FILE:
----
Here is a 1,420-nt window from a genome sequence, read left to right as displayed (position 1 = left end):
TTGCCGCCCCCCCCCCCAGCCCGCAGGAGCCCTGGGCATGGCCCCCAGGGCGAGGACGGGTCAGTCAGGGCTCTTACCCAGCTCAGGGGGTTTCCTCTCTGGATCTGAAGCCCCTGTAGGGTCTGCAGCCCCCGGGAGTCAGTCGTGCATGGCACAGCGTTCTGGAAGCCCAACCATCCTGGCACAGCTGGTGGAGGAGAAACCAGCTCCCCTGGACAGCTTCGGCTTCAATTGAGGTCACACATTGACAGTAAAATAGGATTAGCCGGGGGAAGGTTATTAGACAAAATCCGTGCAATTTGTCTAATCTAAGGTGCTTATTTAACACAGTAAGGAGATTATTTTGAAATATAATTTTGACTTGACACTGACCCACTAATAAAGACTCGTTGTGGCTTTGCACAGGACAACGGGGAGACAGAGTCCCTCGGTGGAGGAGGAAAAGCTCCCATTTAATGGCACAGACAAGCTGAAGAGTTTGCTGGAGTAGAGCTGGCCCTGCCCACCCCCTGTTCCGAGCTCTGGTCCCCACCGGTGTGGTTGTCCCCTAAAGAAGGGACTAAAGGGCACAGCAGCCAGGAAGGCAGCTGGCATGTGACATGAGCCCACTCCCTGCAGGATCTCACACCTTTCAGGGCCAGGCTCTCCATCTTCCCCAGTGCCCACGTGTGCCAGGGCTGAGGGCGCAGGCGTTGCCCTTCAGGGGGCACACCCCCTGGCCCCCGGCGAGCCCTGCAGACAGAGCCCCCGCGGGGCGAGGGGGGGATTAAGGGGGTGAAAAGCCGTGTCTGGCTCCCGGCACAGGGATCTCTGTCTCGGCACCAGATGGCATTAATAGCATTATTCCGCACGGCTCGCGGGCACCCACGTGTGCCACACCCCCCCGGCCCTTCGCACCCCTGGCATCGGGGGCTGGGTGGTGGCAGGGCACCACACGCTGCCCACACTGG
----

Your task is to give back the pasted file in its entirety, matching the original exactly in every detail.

Here is a 1,420-nt window from a genome sequence, read left to right as displayed (position 1 = left end):
TTGCCGCCCCCCCCCCCAGCCCGCAGGAGCCCTGGGCATGGCCCCCAGGGCGAGGACGGGTCAGTCAGGGCTCTTACCCAGCTCAGGGGGTTTCCTCTCTGGATCTGAAGCCCCTGTAGGGTCTGCAGCCCCCGGGAGTCAGTCGTGCATGGCACAGCGTTCTGGAAGCCCAACCATCCTGGCACAGCTGGTGGAGGAGAAACCAGCTCCCCTGGACAGCTTCGGCTTCAATTGAGGTCACACATTGACAGTAAAATAGGATTAGCCGGGGGAAGGTTATTAGACAAAATCCGTGCAATTTGTCTAATCTAAGGTGCTTATTTAACACAGTAAGGAGATTATTTTGAAATATAATTTTGACTTGACACTGACCCACTAATAAAGACTCGTTGTGGCTTTGCACAGGACAACGGGGAGACAGAGTCCCTCGGTGGAGGAGGAAAAGCTCCCATTTAATGGCACAGACAAGCTGAAGAGTTTGCTGGAGTAGAGCTGGCCCTGCCCACCCCCTGTTCCGAGCTCTGGTCCCCACCGGTGTGGTTGTCCCCTAAAGAAGGGACTAAAGGGCACAGCAGCCAGGAAGGCAGCTGGCATGTGACATGAGCCCACTCCCTGCAGGATCTCACACCTTTCAGGGCCAGGCTCTCCATCTTCCCCAGTGCCCACGTGTGCCAGGGCTGAGGGCGCAGGCGTTGCCCTTCAGGGGGCACACCCCCTGGCCCCCGGCGAGCCCTGCAGACAGAGCCCCCGCGGGGCGAGGGGGGGATTAAGGGGGTGAAAAGCCGTGTCTGGCTCCCGGCACAGGGATCTCTGTCTCGGCACCAGATGGCATTAATAGCATTATTCCGCACGGCTCGCGGGCACCCACGTGTGCCACACCCCCCCGGCCCTTCGCACCCCTGGCATCGGGGGCTGGGTGGTGGCAGGGCACCACACGCTGCCCACACTGG